Study Finds Many Canadians Would Not Survive a Financial Disaster


Published November 6, 2018 at 1:05 am


One of the major struggles in life is making sure that you manage your money well. Most people when asked at first would say they do so adequately.

But a new study shows that a signficant portion of Canadians are failing in that regard, specifically when it comes to being able to pass a financial ‘stress test.’

According to the Financial Planning Standards Council, one in three Canadians (33 per cent) would fail the financial stress test, meaning they somewhat or strongly doubt their bank account would withstand a financial emergency, such an emergency car repair. That number rises to 45 per cent in Atlantic Canada, but drops to 28 per cent in Alberta.

Nearly three-in-10 Canadians are not confident they will achieve their financial life goals (28 per cent).

Those living in Manitoba and Saskatchewan exceed the national average where almost four-in-10 report a lack of confidence (36 per cent); however, that number drops to less than one-in-four (24 per cent) for those living in Ontario.

Here are some other findings from the report on Canadians’ views on financial planning. First, 62 per cent rarely or never maximize their RRSP contributions each month.Although one in four Canadians take advantage of an employer RRSP savings matching program, 64 per cent of Canadians do have have access to such a program.Still another shocking statistic is…two-thirds of Canadians have not engaged the services of a professional financial planner. Some of the reasons behind this decision? Trust, embarrassment over one’s financial situation, which also segways into the notion that your portfolio isn’t big enough.A good chunk of Canadians without a financial planner say it is too overwhelming and confusing, as well as not knowing who to trust.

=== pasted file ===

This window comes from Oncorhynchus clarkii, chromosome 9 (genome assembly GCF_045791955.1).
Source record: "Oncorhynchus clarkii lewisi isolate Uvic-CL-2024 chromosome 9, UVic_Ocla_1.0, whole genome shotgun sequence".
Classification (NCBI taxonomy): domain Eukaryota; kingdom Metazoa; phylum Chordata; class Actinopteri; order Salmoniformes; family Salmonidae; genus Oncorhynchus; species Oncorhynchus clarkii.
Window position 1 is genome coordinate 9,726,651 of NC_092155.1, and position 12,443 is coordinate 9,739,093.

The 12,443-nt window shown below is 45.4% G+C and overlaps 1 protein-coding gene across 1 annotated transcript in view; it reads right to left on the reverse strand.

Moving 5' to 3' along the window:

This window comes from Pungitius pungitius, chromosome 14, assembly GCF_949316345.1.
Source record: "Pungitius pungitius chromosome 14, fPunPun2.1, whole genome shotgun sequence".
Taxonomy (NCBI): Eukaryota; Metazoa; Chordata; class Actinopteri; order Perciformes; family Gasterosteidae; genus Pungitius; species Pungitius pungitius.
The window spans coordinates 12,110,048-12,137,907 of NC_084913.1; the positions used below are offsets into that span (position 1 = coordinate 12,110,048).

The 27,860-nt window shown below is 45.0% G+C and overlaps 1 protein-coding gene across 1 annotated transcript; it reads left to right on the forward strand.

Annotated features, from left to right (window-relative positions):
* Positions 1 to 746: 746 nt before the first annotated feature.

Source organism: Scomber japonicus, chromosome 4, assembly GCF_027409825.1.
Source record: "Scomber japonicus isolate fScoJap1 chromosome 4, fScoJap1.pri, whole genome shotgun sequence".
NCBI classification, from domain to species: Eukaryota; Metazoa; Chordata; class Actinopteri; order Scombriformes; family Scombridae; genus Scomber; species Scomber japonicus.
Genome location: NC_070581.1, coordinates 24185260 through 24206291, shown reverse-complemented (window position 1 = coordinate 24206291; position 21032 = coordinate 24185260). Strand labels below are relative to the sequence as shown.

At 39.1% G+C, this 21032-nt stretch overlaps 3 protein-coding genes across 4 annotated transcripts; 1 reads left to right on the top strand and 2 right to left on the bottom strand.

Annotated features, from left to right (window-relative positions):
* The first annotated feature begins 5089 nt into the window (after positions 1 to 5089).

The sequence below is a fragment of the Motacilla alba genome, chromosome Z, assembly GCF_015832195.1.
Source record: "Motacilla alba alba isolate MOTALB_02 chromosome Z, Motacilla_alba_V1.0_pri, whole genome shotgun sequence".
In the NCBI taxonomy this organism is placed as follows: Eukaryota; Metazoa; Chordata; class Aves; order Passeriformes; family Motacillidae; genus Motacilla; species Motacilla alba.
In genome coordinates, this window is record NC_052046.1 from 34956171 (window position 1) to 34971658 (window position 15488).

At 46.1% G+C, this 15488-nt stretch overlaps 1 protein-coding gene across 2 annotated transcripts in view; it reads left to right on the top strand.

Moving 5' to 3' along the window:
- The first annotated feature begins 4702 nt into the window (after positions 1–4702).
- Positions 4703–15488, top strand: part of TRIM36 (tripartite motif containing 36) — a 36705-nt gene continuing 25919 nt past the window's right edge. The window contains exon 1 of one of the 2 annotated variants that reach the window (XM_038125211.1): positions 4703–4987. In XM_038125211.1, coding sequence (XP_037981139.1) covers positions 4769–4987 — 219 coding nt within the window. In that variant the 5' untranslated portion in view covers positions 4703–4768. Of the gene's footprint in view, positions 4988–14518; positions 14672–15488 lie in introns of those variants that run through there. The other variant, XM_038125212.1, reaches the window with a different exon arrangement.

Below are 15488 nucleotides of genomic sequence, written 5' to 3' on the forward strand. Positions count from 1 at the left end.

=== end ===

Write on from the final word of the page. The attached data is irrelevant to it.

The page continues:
Here are some other findings from the report:

  • 20 per cent of Canadians rarely or never pay off their credit card balance each month – that number is highest in Atlantic Canada (28 per cent) and lowest in Quebec (17 per cent).

  • One-in-three (33 per cent) rarely or never set aside savings at the end of the month, after all expenses have been paid – that number is highest in Atlantic Canada (42 per cent) and lowest in B.C.(30 per cent).

To read the full report, click here.

insauga's Editorial Standards and Policies

Related News